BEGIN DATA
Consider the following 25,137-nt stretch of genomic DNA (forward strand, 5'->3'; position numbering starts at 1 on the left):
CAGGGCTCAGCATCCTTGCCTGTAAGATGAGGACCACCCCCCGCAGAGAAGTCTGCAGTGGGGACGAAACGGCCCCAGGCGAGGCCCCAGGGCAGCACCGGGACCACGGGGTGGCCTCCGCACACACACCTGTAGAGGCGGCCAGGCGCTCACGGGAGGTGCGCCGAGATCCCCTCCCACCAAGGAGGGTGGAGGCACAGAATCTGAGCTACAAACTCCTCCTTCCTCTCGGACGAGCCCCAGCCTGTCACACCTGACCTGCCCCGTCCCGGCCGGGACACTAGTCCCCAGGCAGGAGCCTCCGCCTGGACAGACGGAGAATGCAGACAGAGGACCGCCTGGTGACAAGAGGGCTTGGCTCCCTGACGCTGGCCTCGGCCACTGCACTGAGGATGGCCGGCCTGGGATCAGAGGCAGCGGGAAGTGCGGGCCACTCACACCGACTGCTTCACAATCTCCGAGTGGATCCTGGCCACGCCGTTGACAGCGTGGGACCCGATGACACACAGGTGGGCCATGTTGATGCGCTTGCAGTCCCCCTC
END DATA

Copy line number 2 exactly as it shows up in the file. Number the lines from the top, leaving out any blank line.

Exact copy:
CAGGGCTCAGCATCCTTGCCTGTAAGATGAGGACCACCCCCCGCAGAGAAGTCTGCAGTGGGGACGAAACGGCCCCAGGCGAGGCCCCAGGGCAGCACCGGGACCACGGGGTGGCCTCCGCACACACACCTGTAGAGGCGGCCAGGCGCTCACGGGAGGTGCGCCGAGATCCCCTCCCACCAAGGAGGGTGGAGGCACAGAATCTGAGCTACAAACTCCTCCTTCCTCTCGGACGAGCCCCAGCCTGTCACACCTGACCTGCCCCGTCCCGGCCGGGACACTAGTCCCCAGGCAGGAGCCTCCGCCTGGACAGACGGAGAATGCAGACAGAGGACCGCCTGGTGACAAGAGGGCTTGGCTCCCTGACGCTGGCCTCGGCCACTGCACTGAGGATGGCCGGCCTGGGATCAGAGGCAGCGGGAAGTGCGGGCCACTCACACCGACTGCTTCACAATCTCCGAGTGGATCCTGGCCACGCCGTTGACAGCGTGGGACCCGATGACACACAGGTGGGCCATGTTGATGCGCTTGCAGTCCCCCTC